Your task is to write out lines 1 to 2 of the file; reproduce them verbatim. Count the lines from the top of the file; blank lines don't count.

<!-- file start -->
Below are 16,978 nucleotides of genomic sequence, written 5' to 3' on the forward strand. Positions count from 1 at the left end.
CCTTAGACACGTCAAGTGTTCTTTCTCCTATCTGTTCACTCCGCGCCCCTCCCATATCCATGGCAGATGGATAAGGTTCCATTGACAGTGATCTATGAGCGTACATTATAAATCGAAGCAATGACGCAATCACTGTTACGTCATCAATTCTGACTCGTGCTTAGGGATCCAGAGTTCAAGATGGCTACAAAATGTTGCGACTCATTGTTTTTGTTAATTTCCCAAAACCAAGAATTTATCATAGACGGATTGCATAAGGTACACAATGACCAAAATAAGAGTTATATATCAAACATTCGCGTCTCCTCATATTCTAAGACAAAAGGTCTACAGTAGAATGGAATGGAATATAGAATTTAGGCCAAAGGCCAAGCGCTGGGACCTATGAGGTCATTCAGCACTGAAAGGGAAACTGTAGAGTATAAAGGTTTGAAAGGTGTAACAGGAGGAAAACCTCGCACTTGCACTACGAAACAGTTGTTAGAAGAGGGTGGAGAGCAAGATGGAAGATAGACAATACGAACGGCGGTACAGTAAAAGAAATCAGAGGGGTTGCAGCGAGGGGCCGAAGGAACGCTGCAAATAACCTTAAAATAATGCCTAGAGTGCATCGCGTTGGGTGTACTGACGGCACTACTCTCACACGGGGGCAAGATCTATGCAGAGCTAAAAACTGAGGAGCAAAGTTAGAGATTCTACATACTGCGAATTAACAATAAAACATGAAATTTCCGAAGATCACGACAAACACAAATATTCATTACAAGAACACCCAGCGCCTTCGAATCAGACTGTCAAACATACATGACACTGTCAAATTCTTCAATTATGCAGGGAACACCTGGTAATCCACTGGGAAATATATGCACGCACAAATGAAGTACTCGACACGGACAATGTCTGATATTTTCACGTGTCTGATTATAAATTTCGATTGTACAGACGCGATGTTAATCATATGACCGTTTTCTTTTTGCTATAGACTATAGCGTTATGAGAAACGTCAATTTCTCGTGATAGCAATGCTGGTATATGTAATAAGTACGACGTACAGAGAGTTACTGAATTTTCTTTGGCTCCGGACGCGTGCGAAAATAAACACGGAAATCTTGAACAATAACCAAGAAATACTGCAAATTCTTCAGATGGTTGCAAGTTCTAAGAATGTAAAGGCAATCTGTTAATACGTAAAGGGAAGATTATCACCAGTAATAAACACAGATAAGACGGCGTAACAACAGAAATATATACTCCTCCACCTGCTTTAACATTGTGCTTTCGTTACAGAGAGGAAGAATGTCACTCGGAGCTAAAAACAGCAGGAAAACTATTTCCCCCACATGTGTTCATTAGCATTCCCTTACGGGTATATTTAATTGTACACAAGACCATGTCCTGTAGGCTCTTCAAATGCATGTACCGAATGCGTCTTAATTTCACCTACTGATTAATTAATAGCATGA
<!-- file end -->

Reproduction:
Below are 16,978 nucleotides of genomic sequence, written 5' to 3' on the forward strand. Positions count from 1 at the left end.
CCTTAGACACGTCAAGTGTTCTTTCTCCTATCTGTTCACTCCGCGCCCCTCCCATATCCATGGCAGATGGATAAGGTTCCATTGACAGTGATCTATGAGCGTACATTATAAATCGAAGCAATGACGCAATCACTGTTACGTCATCAATTCTGACTCGTGCTTAGGGATCCAGAGTTCAAGATGGCTACAAAATGTTGCGACTCATTGTTTTTGTTAATTTCCCAAAACCAAGAATTTATCATAGACGGATTGCATAAGGTACACAATGACCAAAATAAGAGTTATATATCAAACATTCGCGTCTCCTCATATTCTAAGACAAAAGGTCTACAGTAGAATGGAATGGAATATAGAATTTAGGCCAAAGGCCAAGCGCTGGGACCTATGAGGTCATTCAGCACTGAAAGGGAAACTGTAGAGTATAAAGGTTTGAAAGGTGTAACAGGAGGAAAACCTCGCACTTGCACTACGAAACAGTTGTTAGAAGAGGGTGGAGAGCAAGATGGAAGATAGACAATACGAACGGCGGTACAGTAAAAGAAATCAGAGGGGTTGCAGCGAGGGGCCGAAGGAACGCTGCAAATAACCTTAAAATAATGCCTAGAGTGCATCGCGTTGGGTGTACTGACGGCACTACTCTCACACGGGGGCAAGATCTATGCAGAGCTAAAAACTGAGGAGCAAAGTTAGAGATTCTACATACTGCGAATTAACAATAAAACATGAAATTTCCGAAGATCACGACAAACACAAATATTCATTACAAGAACACCCAGCGCCTTCGAATCAGACTGTCAAACATACATGACACTGTCAAATTCTTCAATTATGCAGGGAACACCTGGTAATCCACTGGGAAATATATGCACGCACAAATGAAGTACTCGACACGGACAATGTCTGATATTTTCACGTGTCTGATTATAAATTTCGATTGTACAGACGCGATGTTAATCATATGACCGTTTTCTTTTTGCTATAGACTATAGCGTTATGAGAAACGTCAATTTCTCGTGATAGCAATGCTGGTATATGTAATAAGTACGACGTACAGAGAGTTACTGAATTTTCTTTGGCTCCGGACGCGTGCGAAAATAAACACGGAAATCTTGAACAATAACCAAGAAATACTGCAAATTCTTCAGATGGTTGCAAGTTCTAAGAATGTAAAGGCAATCTGTTAATACGTAAAGGGAAGATTATCACCAGTAATAAACACAGATAAGACGGCGTAACAACAGAAATATATACTCCTCCACCTGCTTTAACATTGTGCTTTCGTTACAGAGAGGAAGAATGTCACTCGGAGCTAAAAACAGCAGGAAAACTATTTCCCCCACATGTGTTCATTAGCATTCCCTTACGGGTATATTTAATTGTACACAAGACCATGTCCTGTAGGCTCTTCAAATGCATGTACCGAATGCGTCTTAATTTCACCTACTGATTAATTAATAGCATGA